As genetic research becomes more sophisticated, so does our ability to use plants and animals to develop new drugs or modify crops to meet food security needs.
Often, in the search for new bio resources, researchers draw on local people’s traditional knowledge about the properties of a particular plant, animal or chemical compound. When researchers use traditional knowledge without permission, or exploits the cultures they’re drawing from – it’s called biopiracy.
Biopiracy happens when researchers or research organizations take biological resources without official sanction, largely from less affluent countries or marginalized people.
Biopiracy is not limited to drug development. It also occurs in agricultural and industrial contexts. Indian products such as the neem tree, tamarind, turmeric, and Darjeeling tea have all been patented by foreign firms for different lucrative purposes.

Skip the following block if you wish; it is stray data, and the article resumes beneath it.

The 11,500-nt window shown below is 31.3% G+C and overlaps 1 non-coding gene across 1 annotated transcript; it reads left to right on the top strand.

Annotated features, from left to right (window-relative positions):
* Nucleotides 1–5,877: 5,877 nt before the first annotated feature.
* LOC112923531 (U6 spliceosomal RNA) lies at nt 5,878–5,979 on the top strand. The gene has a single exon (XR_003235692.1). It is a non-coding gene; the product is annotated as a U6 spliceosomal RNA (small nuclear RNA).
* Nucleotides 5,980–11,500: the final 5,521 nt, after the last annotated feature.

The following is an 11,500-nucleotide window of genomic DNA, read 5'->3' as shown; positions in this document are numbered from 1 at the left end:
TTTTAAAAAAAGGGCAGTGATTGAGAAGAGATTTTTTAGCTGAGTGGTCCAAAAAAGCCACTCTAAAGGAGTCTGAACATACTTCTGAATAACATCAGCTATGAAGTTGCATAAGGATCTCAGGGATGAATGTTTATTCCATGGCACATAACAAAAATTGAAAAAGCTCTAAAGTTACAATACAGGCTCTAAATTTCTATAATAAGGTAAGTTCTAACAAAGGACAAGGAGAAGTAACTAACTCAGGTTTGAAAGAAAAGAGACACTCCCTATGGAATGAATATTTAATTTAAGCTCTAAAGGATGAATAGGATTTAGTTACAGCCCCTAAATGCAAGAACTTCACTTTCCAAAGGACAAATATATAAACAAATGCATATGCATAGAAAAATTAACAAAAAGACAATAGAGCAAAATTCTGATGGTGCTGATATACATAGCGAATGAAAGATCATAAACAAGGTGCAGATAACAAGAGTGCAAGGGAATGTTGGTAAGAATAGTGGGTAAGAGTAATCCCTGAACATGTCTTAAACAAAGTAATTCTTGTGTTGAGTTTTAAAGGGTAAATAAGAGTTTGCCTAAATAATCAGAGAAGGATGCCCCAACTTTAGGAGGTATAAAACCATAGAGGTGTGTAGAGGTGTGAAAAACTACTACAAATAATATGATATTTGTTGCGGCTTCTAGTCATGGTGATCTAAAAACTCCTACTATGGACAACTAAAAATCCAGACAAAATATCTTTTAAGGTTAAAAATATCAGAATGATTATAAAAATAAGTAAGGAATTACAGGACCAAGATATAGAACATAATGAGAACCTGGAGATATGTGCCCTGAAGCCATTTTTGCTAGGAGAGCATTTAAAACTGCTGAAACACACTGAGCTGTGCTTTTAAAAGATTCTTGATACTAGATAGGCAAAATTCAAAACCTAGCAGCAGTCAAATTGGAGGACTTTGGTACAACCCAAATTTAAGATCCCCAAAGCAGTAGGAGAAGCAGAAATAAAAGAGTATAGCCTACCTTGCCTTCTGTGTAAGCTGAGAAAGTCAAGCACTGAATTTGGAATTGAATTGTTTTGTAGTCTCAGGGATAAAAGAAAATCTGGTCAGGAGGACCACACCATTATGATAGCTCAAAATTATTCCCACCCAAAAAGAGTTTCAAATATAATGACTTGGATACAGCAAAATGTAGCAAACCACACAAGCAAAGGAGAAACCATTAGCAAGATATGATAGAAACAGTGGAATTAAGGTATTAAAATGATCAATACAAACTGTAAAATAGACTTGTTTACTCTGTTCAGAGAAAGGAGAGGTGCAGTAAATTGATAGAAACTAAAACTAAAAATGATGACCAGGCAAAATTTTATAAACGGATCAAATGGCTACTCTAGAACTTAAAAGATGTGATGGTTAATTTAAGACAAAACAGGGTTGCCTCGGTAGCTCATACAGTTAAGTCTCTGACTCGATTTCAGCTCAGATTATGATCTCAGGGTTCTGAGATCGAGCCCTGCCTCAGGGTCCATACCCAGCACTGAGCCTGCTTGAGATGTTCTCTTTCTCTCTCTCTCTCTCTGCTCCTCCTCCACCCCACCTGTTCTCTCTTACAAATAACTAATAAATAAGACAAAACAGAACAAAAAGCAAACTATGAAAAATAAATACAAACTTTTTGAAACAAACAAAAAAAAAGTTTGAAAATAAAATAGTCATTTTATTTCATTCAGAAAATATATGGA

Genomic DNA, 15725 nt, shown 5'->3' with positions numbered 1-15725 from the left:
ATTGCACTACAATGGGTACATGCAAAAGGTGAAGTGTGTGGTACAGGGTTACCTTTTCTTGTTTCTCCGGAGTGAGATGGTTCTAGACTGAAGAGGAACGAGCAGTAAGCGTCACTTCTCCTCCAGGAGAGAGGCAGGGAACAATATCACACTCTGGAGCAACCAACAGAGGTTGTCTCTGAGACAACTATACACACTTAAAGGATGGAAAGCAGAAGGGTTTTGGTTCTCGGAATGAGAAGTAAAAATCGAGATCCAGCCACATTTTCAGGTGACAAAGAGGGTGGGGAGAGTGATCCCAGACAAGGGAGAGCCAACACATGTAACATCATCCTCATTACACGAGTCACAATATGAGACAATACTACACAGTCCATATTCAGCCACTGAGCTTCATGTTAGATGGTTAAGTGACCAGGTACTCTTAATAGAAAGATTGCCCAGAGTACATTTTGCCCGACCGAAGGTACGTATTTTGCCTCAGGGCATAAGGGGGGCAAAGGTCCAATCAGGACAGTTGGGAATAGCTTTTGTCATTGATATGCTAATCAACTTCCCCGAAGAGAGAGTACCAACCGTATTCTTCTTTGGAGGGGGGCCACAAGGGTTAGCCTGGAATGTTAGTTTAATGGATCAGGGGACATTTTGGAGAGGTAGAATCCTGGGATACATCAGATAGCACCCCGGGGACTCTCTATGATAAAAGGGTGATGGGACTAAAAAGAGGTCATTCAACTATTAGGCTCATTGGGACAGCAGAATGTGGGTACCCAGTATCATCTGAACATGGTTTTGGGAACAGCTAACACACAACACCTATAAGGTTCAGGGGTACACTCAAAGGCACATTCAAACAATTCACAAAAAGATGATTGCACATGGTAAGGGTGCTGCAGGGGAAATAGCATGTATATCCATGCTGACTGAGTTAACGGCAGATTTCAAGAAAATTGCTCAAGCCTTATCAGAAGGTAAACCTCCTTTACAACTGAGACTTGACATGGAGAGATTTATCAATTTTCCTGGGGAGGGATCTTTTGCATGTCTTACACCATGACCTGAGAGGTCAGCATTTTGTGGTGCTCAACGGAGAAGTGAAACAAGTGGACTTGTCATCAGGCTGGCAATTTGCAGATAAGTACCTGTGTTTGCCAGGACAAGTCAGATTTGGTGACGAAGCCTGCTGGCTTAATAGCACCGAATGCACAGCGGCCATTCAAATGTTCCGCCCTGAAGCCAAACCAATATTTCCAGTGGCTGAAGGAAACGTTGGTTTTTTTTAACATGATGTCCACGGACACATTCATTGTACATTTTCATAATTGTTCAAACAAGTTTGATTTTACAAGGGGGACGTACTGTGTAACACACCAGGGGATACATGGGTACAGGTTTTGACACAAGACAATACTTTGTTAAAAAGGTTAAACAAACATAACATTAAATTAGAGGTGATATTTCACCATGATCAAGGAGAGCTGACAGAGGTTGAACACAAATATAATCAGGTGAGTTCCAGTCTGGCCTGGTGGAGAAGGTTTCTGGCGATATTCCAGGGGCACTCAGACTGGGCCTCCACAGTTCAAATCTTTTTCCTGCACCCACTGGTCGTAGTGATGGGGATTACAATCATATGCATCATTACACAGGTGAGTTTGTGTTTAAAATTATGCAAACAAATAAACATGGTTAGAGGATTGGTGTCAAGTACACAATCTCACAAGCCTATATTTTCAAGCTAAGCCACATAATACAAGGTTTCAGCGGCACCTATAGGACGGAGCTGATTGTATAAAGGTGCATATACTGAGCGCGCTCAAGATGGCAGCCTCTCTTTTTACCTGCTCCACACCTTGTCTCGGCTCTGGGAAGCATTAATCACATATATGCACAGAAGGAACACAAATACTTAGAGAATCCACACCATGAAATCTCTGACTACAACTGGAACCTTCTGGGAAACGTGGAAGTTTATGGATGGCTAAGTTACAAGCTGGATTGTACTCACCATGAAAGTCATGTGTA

A less politically charged word for biopiracy is bio prospecting. This is more commonly used by research groups who attempt to search for biological resources in a legal and respectful manner.
Sadly, not many positive examples of bioprospecting exist. Ideally, it involves ethical considerations such as prior informed consent, access and benefit sharing agreements, and material transfer agreements before research commences. Earnings from any commercial products should go towards local conservation efforts and the construction of infrastructure.
Recently, a bio-piracy case surfaced between the French Institute for Development Research (IRD) and local officials in French Guiana, an overseas department and former colony of France. This dispute exemplifies several common misunderstandings in biopiracy.
French researchers conducted interviews in French Guiana to find out about local anti malarial remedies. That preliminary research was published in 2005, and ten years later, a patent was granted for a new compound from the plant Quassia amara which had anti malarial properties.